ANGLICANS in the Republic of Ireland have been urged by both the Archbishops of both Armagh and Dublin to “think carefully and with prayer” on the issues arising from the government’s decision to hold a referendum on abortion, on 25 May.
The new proposals would allow unrestricted abortion for women who are up to 12 weeks pregnant.
In a statement, Dr Richard Clarke, the Archbishop of Armagh, and Dr Michael Jackson, the Archbishop of Dublin, said that the proposed change to the Republic of Ireland’s abortion law was “not an ethical position we can accept”. The government’s proposals went too far in legalising unrestricted access to abortion up to 12 weeks of pregnancy.
Voters, the Archbishops said, faced a “stark decision. There is, for Christians, a very clear witness in the scriptures that all human life, including before physical birth, has a sacred dignity in the eyes of God.”
If the proposals succeed, they will overturn the 1983 referendum which, in the 8th Amendment, enshrined in the Constitution a prohibition on abortion in all circumstances except when the life of the mother is endangered.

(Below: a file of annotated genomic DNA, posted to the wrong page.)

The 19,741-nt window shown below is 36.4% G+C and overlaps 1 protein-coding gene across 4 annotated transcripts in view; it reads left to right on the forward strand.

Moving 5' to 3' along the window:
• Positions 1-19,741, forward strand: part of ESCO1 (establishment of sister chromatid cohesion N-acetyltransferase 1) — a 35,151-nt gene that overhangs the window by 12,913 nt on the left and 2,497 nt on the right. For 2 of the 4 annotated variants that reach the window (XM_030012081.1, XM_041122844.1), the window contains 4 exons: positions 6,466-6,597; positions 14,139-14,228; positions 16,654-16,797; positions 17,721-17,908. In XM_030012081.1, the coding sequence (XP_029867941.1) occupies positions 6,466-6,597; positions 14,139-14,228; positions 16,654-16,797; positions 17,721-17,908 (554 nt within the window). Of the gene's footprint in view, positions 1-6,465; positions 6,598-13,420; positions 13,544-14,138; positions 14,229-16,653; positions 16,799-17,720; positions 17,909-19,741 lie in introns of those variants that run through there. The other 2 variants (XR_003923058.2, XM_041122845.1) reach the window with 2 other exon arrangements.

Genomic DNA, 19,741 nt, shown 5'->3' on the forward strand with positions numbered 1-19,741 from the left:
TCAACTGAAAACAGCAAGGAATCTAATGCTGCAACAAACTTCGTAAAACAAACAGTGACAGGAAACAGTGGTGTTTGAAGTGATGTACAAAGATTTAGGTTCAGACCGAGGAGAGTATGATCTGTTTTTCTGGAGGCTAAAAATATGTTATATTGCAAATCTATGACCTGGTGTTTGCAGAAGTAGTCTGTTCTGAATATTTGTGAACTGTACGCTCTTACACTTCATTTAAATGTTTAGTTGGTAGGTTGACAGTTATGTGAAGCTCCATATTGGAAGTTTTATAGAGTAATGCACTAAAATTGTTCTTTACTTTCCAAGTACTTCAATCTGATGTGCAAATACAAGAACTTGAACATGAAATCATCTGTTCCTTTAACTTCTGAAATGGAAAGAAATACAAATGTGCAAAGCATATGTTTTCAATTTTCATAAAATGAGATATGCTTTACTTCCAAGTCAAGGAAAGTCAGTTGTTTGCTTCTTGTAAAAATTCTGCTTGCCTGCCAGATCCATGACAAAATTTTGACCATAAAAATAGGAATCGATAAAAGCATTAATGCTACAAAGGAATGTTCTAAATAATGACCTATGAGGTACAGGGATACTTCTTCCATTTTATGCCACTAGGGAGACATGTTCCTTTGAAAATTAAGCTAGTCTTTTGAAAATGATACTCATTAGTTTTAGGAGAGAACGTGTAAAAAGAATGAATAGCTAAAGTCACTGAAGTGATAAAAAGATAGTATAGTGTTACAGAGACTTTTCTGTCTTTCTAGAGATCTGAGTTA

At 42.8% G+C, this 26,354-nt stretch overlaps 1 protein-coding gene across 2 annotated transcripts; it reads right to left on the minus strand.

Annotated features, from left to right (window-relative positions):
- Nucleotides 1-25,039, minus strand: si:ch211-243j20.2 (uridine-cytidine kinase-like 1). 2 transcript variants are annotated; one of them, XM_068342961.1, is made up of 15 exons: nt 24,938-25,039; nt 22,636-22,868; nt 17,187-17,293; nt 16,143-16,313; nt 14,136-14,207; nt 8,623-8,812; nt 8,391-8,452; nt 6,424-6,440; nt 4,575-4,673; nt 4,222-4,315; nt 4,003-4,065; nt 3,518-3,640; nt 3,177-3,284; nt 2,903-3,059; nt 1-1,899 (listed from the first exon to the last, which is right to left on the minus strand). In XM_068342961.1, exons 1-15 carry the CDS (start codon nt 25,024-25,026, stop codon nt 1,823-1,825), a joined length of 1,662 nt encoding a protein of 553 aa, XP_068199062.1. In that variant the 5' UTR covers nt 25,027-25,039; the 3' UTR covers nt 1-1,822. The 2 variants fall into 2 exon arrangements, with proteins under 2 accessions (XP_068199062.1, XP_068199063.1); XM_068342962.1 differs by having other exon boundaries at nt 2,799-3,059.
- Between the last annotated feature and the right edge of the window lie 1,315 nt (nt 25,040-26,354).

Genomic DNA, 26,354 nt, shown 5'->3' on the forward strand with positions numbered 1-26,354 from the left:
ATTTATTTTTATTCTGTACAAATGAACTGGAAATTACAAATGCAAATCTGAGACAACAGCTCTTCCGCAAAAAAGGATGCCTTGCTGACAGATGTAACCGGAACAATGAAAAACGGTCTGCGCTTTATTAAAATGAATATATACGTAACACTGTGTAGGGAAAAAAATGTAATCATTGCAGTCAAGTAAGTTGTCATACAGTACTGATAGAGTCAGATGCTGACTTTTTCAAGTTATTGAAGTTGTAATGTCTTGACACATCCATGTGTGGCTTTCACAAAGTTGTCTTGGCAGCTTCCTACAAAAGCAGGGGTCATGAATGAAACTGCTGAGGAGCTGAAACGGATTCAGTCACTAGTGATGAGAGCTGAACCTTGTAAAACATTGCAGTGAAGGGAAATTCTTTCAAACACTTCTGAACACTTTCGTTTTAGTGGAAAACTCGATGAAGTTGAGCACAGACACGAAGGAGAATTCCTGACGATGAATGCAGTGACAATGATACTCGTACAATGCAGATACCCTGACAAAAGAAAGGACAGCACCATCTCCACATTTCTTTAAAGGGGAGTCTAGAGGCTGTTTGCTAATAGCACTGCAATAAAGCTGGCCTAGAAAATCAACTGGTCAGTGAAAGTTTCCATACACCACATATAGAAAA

The current Constitution regards equally the life of the unborn child and that of the mother. In a landmark decision last month, however, a seven-judge sitting of the Supreme Court disagreed. A recent poll has indicated that 56 per cent of voters favour a change
The Union of Students in Ireland want the referendum to take place before young voters begin sitting exams. It is expected that the votes of younger people will have a significant impact on the outcome, as they did in the referendum on gay marriage.
The Roman Catholic Church has reiterated its opposition to abortion in all circumstances. The Primate of All Ireland, Dr Eamon Martin, said: “Catholic teaching is clear: where a seriously ill pregnant woman requires medical treatment which may put the life of her baby at risk, such treatments are ethically permissible provided every effort is made to save both the mother and her baby.
“Such an intervention would be different from an abortion, which is the direct and intentional taking of the innocent life of the unborn.”
The Taoiseach, Leo Varadkar, acknowledged that thousands of women have been travelling abroad for terminations annually or obtaining termination pills without medical supervision or counselling support.
“So, we already have abortion in Ireland, but it is unsafe, unregulated, and unlawful,” he said.
The Health Minister, Simon Harris, has said that abortions after 12 weeks would be permitted only where the woman’s health or life was seriously at risk.